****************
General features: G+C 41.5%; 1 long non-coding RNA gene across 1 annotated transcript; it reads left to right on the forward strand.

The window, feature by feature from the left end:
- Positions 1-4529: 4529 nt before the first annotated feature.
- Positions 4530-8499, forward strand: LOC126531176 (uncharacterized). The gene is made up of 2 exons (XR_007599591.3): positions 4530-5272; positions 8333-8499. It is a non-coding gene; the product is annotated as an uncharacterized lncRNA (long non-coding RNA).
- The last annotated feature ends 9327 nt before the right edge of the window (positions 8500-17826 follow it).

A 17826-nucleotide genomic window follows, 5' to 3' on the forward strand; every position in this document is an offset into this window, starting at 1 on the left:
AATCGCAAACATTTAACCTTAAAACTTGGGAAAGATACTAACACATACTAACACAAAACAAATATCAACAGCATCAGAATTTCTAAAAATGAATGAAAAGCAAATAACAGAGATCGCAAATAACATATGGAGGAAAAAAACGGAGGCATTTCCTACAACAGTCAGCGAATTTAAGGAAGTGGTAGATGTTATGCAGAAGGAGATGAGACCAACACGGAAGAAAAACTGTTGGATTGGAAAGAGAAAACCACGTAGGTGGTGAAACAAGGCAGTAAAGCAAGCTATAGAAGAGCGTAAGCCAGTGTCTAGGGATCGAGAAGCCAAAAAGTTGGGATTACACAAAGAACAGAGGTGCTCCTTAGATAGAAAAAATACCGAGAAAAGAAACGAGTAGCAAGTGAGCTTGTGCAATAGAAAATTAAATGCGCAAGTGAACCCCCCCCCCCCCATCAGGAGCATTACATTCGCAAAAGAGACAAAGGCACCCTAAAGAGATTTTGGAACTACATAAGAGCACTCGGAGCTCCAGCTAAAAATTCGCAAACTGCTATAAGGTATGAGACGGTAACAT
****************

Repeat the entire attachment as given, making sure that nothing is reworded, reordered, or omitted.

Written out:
General features: G+C 41.5%; 1 long non-coding RNA gene across 1 annotated transcript; it reads left to right on the forward strand.

The window, feature by feature from the left end:
- Positions 1-4529: 4529 nt before the first annotated feature.
- Positions 4530-8499, forward strand: LOC126531176 (uncharacterized). The gene is made up of 2 exons (XR_007599591.3): positions 4530-5272; positions 8333-8499. It is a non-coding gene; the product is annotated as an uncharacterized lncRNA (long non-coding RNA).
- The last annotated feature ends 9327 nt before the right edge of the window (positions 8500-17826 follow it).

A 17826-nucleotide genomic window follows, 5' to 3' on the forward strand; every position in this document is an offset into this window, starting at 1 on the left:
AATCGCAAACATTTAACCTTAAAACTTGGGAAAGATACTAACACATACTAACACAAAACAAATATCAACAGCATCAGAATTTCTAAAAATGAATGAAAAGCAAATAACAGAGATCGCAAATAACATATGGAGGAAAAAAACGGAGGCATTTCCTACAACAGTCAGCGAATTTAAGGAAGTGGTAGATGTTATGCAGAAGGAGATGAGACCAACACGGAAGAAAAACTGTTGGATTGGAAAGAGAAAACCACGTAGGTGGTGAAACAAGGCAGTAAAGCAAGCTATAGAAGAGCGTAAGCCAGTGTCTAGGGATCGAGAAGCCAAAAAGTTGGGATTACACAAAGAACAGAGGTGCTCCTTAGATAGAAAAAATACCGAGAAAAGAAACGAGTAGCAAGTGAGCTTGTGCAATAGAAAATTAAATGCGCAAGTGAACCCCCCCCCCCCCATCAGGAGCATTACATTCGCAAAAGAGACAAAGGCACCCTAAAGAGATTTTGGAACTACATAAGAGCACTCGGAGCTCCAGCTAAAAATTCGCAAACTGCTATAAGGTATGAGACGGTAACAT